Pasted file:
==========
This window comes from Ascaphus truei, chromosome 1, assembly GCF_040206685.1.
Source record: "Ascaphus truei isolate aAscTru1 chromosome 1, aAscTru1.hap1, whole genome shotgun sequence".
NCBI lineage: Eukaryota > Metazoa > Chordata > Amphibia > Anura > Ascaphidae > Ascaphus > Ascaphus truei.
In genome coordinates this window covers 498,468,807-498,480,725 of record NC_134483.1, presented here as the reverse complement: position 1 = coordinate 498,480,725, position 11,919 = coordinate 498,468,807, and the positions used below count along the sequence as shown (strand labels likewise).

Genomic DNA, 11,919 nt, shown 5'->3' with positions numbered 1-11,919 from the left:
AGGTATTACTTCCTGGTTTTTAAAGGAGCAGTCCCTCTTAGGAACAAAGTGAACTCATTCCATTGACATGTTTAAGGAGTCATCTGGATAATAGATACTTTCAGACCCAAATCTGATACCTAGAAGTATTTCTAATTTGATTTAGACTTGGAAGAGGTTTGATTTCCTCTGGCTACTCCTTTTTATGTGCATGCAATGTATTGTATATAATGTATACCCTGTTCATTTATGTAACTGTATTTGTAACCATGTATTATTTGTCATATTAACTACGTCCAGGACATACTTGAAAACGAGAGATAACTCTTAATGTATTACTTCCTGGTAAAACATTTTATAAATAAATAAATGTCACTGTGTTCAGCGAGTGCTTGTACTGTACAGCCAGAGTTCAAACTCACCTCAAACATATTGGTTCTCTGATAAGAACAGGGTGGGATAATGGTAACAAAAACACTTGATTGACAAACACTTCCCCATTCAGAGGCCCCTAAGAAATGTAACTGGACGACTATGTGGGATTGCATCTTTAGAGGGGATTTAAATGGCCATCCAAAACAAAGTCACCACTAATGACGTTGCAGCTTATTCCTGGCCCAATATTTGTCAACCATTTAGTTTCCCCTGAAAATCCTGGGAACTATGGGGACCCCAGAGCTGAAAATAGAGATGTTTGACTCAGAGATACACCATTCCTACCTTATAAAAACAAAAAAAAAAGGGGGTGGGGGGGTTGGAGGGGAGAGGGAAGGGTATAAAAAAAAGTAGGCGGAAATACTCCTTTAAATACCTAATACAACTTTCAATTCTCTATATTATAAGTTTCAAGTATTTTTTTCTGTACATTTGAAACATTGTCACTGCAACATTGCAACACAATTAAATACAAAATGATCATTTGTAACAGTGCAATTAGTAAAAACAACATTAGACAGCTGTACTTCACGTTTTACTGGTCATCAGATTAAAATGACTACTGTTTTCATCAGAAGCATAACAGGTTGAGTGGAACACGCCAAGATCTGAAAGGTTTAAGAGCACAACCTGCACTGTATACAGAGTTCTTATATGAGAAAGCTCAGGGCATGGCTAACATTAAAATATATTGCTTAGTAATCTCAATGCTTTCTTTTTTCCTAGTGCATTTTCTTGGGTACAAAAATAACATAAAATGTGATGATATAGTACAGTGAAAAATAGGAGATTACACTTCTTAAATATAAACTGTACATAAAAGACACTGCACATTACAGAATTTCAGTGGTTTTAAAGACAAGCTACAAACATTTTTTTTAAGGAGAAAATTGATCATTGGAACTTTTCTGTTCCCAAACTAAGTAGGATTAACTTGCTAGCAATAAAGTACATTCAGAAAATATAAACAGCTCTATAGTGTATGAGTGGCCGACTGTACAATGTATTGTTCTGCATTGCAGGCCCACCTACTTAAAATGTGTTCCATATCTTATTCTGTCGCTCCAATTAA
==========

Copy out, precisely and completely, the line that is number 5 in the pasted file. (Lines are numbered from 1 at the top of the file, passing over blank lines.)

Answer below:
Genomic DNA, 11,919 nt, shown 5'->3' with positions numbered 1-11,919 from the left: